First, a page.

Waves of history roll over the years

The history of learning disability has its own stories that reflect expectations and views of the times, with a gradual move to include the people themselves, says Susanna Shapland.

A History of Intelligence and "Intellectual Disability" - book cover

CF Goodey argued learning disability emerged as a concept in early modern religion then fluctuated to reflect contemporary concerns

For generations, historians ignored the history of people with learning disabilities, choosing instead to write about madness or of “great men” who had lost their reason.

The belief that those known variously through the ages as natural fools, idiots, changelings, imbeciles, morons, cretins, mental defectives, subnormals, the feeble‐minded, the mentally handicapped, retarded or impaired, the learning, intellectually or developmentally disabled, the developmentally delayed, those with learning difficulties and even the otherly abled were devoid of reason, meant that they were often seen as somehow less than human, and were passed over even when other marginalised groups were receiving attention from historians.

The history of learning disability has come in several “waves”.

First wave: the medical gaze

The first people to write about this history were medical clinicians and social scientists. Dominated by US writers and therefore focused on US issues, this wave started in 1904 with physician Martin W Barr’s book Mental Defectives: Their History, Treatment and Training.

Mental Defectives and the works that followed it cast the medical profession as the great saviours of people with learning disabilities, who were in turn stereotyped as passive (and voiceless) victims of a cruel life of abuse and misery that ended only with their “rescue” by the asylum system and its doctors. This imagined history was used to justify routine mass incarceration.

In the UK, this narrative was most notably adopted by social work academic Kathleen Jones, who said the beaten, chained “idiots” were rescued from the community by the enlightened Lord Shaftesbury and his 1845 County Asylums Act.

Second wave: social history and collaboration

A challenge to this dominant, medicalised approach came in the 1990s. Rejecting the assumptions of the previous era, the social history movement instead critiqued asylums and long-stay institutions.

The lives of learning-disabled people in the community before the asylum era were also re-examined, and found to involve complex tales of varying degrees of integration rather than a straightforward picture of marginalisation and abuse.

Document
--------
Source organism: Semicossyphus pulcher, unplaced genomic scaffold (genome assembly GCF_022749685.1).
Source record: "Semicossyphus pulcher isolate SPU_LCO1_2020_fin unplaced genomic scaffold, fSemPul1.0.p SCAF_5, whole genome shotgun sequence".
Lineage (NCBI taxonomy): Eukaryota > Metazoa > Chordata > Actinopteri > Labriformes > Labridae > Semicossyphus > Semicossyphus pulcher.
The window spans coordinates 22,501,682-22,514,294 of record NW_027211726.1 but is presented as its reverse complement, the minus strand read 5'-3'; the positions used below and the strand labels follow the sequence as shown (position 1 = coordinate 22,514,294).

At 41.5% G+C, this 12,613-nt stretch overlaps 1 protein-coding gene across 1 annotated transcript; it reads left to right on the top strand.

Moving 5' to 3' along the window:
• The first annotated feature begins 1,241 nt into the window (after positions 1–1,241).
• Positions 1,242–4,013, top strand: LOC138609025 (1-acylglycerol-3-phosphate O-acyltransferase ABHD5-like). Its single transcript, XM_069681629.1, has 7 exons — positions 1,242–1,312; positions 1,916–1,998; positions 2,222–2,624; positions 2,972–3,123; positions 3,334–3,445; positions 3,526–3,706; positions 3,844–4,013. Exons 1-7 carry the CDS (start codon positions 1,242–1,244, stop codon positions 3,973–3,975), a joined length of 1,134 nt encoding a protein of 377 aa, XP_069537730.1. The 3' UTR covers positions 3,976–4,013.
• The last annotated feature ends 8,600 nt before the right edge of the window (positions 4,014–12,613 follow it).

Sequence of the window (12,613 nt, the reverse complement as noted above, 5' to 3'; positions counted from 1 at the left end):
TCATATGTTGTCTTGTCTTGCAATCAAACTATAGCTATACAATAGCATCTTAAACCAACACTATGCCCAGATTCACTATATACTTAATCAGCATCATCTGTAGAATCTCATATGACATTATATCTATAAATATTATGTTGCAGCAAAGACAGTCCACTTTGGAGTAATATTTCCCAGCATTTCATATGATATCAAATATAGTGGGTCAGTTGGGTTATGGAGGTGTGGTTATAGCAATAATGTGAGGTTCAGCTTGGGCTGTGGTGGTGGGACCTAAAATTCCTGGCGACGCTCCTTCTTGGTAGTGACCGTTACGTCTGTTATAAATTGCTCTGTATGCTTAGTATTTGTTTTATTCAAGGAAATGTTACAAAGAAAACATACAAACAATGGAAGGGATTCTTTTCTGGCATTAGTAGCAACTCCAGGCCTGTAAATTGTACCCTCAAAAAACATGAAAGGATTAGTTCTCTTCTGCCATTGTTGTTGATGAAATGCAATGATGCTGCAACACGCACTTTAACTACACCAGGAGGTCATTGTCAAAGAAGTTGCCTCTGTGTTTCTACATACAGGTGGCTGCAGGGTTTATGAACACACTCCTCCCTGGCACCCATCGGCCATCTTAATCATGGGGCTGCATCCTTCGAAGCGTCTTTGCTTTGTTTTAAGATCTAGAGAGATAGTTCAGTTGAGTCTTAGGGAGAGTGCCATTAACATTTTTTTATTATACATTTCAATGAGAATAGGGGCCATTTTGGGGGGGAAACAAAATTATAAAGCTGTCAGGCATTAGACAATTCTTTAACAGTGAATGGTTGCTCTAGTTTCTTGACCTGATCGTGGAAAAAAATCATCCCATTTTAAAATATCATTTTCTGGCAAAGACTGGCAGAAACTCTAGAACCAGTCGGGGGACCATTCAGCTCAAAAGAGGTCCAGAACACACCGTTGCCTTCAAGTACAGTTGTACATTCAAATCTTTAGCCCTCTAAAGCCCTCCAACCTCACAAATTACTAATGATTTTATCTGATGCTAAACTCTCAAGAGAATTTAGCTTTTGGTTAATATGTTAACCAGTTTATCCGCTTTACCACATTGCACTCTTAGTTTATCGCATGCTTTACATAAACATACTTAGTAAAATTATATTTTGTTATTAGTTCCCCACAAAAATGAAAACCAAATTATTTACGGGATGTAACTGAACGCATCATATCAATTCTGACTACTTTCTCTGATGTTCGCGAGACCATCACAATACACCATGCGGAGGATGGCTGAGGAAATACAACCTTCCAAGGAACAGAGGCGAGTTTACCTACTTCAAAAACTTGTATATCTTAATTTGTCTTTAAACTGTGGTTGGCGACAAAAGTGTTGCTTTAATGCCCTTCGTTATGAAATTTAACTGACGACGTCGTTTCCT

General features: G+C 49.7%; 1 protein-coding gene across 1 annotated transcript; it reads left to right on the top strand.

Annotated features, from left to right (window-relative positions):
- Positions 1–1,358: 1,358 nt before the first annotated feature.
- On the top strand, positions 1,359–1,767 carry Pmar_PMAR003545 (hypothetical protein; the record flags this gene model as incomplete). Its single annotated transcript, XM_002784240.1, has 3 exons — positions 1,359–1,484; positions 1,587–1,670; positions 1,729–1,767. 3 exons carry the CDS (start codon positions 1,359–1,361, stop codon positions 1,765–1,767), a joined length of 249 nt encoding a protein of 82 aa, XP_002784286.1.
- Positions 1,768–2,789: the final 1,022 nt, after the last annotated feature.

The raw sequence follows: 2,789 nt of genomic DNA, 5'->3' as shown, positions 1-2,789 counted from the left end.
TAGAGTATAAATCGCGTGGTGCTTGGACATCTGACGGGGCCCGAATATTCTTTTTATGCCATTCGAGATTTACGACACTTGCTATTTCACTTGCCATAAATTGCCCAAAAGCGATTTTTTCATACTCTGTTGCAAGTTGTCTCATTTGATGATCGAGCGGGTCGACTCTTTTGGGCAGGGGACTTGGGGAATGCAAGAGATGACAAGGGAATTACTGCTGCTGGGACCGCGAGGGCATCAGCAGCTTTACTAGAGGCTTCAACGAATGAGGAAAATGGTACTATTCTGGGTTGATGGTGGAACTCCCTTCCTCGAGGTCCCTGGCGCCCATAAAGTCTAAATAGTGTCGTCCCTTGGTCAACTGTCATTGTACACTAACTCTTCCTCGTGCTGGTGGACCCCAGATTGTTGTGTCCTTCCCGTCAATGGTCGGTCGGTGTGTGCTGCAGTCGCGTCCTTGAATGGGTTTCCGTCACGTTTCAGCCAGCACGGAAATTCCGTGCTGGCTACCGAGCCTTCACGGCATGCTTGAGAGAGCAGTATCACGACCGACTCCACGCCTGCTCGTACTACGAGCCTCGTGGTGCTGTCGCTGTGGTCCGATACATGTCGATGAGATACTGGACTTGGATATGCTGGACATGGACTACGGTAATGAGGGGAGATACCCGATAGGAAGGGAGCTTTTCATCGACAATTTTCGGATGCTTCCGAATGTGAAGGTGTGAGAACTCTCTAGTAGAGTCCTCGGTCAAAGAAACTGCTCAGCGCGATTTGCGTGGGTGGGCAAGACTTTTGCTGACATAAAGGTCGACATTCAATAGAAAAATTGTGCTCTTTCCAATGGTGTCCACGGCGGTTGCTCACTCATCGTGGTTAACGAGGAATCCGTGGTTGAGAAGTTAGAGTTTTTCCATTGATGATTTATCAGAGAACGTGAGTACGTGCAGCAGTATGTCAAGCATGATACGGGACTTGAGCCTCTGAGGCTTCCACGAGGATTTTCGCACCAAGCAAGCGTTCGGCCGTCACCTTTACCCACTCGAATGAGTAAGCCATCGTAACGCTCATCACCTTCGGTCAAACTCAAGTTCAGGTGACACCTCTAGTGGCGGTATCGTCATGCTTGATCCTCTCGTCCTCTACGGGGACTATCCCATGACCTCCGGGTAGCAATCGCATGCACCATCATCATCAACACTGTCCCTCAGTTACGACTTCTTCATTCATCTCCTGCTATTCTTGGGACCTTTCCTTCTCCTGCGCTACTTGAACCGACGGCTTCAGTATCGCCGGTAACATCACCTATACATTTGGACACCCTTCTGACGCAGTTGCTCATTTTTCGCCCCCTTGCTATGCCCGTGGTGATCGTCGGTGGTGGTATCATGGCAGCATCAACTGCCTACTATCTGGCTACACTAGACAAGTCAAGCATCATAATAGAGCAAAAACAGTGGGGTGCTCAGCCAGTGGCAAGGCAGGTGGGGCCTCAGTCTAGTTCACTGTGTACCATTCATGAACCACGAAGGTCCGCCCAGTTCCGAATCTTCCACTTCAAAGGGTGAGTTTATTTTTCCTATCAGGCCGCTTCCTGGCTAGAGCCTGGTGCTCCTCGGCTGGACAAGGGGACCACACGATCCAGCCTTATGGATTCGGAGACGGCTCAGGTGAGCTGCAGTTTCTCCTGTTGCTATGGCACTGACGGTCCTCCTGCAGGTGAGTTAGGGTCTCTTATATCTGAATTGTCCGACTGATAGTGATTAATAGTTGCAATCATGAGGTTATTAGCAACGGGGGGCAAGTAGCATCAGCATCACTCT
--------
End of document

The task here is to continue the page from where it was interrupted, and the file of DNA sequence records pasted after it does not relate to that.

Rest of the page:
In a further departure, this work was informed by the voices of people with learning disabilities themselves.

The Social History of Learning Disability Research Group, based at the Open University, brought together academics and people with learning disabilities to co-produce oral histories, including activist Mabel Cooper’s life history.

In step with the self-advocacy movement, this collaborative approach enabled people with learning disabilities to bring their lived experiences of official policy and practice front and centre, challenging the official record using their individual life stories.

Third wave: cultural history and context

The social history movement was both progressive and influential, but still received criticism from a variety of quarters, one of which formed the next wave of historical interpretation.

Some historians questioned the very idea that “learning disability” was a stable historical concept – something that meant the same regardless of era.
CF Goodey led the challenge, arguing that what we might today understand as learning disability first emerged in late-17th century religious movements. He suggested the concept had fluctuated over time to reflect contemporary concerns and fears, rather than any universal truths about learning disability or the people who might have been given that label.

Treating each iteration of the concept in its historical context in this way also questioned the narrative of progress.

This approach also argued against the belief that each previous era was wholly cruel or wrong in its treatment of people with learning disabilities, and that only the current way of doing things was correct. This left space to analyse and criticise the status quo, using the stories of the past to illuminate the present.

The fourth wave? The historian activist

The self-advocacy and collaborative methods of the social-historical wave, combined with the cultural wave’s invitation to critique present policies and practices, can be seen in the next phase: the rise of the historian activist.

Historian activists are people with learning disabilities who are looking into the history for themselves, learning about how what happened in the past relates to their lived experiences, and identifying continuing forms of oppression. Using this knowledge, they produce their own histories in a variety of formats including exhibitions, videos and performances, and also fight for change

This article is based on: Jarrett S, Tilley E. The history the history of learning disability. British Journal of Learning Disabilities. 2022;50(2):1-11

Further information

Atkinson D, Jackson M, Walmsley J. Forgotten lives: exploring the history of learning disability. BILD; 1997

Barr M. Mental defectives: their history, treatment and training. Blakiston’s; 1904

Digby A, Wright D (eds). From idiocy to mental deficiency, historical perspectives on people with learning disabilities. Routledge; 1996

Goodey CF. A history of Intelligence and “intellectual disability”. Ashgate; 2011

Jarrett S. Those they called idiots: the idea of the disabled mind, from 1700 to the present day. Reaktion; 2020